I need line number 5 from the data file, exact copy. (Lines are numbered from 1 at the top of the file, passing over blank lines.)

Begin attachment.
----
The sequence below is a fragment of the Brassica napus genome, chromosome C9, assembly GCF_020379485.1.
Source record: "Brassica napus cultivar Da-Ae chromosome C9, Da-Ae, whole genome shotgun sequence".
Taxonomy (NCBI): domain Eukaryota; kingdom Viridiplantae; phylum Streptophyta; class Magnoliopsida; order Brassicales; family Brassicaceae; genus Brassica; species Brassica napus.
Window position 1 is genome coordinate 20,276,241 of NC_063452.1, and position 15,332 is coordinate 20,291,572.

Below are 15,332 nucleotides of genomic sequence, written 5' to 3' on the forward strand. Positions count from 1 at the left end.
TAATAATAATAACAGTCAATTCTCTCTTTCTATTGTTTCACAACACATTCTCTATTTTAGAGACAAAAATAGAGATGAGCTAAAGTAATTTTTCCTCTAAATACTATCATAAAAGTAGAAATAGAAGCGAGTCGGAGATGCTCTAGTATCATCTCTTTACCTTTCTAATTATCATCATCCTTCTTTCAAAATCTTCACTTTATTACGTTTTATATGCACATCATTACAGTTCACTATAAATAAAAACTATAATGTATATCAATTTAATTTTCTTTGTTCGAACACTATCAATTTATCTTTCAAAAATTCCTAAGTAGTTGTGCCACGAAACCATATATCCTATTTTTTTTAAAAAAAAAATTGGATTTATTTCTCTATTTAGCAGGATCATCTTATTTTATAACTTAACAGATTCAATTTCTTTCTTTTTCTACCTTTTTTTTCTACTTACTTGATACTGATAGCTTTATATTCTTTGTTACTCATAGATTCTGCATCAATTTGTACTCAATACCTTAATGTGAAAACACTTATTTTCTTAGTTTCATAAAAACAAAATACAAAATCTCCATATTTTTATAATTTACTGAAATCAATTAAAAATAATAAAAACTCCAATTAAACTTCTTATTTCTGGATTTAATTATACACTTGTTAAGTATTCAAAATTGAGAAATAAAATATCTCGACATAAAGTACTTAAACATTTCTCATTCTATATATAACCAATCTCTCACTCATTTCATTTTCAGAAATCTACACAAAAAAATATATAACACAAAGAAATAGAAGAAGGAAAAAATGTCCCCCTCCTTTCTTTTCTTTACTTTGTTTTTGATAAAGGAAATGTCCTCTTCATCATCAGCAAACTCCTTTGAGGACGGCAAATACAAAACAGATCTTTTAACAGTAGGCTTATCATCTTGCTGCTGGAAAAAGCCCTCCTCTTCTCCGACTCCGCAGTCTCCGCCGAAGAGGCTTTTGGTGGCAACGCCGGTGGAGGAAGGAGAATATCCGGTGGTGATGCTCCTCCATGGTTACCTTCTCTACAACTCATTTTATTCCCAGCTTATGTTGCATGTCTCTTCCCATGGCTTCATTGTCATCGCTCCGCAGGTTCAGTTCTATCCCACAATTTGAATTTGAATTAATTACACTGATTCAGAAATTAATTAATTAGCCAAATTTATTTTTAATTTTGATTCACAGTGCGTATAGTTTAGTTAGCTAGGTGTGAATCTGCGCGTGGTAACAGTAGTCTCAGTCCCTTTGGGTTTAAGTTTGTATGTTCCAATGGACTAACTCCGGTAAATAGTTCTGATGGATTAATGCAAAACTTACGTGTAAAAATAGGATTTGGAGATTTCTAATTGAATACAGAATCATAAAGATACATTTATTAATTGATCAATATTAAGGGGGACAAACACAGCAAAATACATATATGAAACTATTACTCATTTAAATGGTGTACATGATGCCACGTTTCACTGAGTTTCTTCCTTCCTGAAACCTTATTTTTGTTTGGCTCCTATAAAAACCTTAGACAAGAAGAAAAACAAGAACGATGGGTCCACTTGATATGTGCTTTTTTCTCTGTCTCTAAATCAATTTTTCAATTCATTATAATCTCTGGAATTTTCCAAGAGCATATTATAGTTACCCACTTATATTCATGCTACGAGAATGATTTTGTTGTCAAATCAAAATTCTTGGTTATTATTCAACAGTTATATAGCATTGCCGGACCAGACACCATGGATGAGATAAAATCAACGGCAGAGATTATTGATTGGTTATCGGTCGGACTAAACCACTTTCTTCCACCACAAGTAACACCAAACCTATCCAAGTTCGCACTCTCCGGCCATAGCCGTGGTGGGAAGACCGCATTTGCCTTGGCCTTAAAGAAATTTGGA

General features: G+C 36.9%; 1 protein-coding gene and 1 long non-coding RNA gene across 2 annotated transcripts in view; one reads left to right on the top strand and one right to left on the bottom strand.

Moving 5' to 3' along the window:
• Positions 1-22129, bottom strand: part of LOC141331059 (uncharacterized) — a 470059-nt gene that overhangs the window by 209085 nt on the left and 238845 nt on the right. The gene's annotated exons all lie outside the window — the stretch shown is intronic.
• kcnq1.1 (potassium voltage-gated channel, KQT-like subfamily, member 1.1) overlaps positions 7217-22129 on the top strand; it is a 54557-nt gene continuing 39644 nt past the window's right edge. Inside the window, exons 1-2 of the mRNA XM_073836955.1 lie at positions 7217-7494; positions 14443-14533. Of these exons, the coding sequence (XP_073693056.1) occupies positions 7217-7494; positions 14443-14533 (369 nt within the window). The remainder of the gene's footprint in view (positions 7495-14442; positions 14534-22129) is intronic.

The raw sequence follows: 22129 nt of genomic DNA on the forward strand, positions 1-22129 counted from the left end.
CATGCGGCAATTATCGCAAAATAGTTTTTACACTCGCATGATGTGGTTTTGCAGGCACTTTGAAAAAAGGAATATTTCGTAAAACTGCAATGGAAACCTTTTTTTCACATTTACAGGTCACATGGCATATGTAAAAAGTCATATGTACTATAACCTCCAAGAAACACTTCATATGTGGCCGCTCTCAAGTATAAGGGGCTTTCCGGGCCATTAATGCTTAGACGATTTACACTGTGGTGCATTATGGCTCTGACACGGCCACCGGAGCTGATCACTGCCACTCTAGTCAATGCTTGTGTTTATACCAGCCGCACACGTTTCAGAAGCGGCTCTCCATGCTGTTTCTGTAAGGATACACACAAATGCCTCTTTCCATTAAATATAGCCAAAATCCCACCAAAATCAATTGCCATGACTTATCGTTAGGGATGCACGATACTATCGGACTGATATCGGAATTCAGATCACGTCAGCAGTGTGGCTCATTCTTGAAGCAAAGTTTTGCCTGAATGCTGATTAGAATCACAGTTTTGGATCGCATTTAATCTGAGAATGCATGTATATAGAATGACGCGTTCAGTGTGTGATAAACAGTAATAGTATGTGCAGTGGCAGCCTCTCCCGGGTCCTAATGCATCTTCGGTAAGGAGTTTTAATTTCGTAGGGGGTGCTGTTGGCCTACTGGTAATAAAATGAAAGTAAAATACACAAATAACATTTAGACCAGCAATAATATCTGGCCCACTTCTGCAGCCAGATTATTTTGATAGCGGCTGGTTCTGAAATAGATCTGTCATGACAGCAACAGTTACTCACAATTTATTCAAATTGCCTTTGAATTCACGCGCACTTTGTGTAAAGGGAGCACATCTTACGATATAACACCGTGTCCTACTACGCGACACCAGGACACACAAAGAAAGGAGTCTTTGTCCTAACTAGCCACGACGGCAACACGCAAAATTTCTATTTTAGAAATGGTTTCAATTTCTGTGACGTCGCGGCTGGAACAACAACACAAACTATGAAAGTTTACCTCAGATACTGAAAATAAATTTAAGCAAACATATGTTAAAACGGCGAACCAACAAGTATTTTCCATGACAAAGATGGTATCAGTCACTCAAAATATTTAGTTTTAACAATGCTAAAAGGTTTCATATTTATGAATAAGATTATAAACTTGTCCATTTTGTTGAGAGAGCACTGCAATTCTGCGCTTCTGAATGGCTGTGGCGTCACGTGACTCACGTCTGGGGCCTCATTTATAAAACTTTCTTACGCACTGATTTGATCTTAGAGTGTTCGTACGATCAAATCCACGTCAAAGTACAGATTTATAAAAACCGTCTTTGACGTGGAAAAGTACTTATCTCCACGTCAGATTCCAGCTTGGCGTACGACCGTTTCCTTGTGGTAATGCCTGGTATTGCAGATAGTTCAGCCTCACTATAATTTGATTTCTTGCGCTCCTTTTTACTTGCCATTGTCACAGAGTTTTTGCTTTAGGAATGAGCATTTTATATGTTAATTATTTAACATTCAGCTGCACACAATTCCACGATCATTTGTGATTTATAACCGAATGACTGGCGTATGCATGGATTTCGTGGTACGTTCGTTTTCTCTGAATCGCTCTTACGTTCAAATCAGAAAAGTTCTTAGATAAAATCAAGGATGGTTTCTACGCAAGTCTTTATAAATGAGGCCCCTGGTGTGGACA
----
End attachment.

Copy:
Below are 15,332 nucleotides of genomic sequence, written 5' to 3' on the forward strand. Positions count from 1 at the left end.